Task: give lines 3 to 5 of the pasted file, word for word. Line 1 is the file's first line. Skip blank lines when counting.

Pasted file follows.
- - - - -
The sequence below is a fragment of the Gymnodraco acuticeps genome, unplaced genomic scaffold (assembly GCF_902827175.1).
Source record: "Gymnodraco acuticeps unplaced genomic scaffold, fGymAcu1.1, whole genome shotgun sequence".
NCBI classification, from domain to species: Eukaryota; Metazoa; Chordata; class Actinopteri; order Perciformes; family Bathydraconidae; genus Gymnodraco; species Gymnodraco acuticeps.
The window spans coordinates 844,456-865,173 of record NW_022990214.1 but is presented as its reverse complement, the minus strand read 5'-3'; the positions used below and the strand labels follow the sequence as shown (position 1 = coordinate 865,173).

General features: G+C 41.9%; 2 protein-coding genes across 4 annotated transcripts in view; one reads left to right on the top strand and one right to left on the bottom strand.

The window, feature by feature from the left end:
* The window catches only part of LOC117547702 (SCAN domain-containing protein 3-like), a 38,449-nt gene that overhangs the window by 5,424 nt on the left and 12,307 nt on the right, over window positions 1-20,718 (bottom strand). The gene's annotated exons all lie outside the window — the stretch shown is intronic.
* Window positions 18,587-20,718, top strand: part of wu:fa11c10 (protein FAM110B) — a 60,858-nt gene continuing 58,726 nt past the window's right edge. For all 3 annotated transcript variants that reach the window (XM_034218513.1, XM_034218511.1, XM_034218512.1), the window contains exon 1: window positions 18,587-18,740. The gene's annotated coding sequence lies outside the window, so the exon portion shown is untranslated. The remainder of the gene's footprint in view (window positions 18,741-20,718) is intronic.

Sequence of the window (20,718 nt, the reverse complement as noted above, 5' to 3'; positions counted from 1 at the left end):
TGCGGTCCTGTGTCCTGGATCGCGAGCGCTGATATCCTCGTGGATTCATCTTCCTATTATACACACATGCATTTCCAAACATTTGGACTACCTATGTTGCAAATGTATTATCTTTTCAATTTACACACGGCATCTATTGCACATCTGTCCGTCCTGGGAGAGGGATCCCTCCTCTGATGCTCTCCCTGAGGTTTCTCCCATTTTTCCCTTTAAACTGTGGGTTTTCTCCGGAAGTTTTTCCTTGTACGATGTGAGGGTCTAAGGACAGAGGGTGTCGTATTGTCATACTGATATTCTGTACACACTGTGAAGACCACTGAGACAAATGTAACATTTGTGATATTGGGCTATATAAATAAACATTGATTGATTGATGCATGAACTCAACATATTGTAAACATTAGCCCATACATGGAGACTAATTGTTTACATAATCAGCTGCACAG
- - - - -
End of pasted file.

NCBI classification, from domain to species: Eukaryota; Metazoa; Chordata; class Actinopteri; order Perciformes; family Bathydraconidae; genus Gymnodraco; species Gymnodraco acuticeps.
The window spans coordinates 844,456-865,173 of record NW_022990214.1 but is presented as its reverse complement, the minus strand read 5'-3'; the positions used below and the strand labels follow the sequence as shown (position 1 = coordinate 865,173).

General features: G+C 41.9%; 2 protein-coding genes across 4 annotated transcripts in view; one reads left to right on the top strand and one right to left on the bottom strand.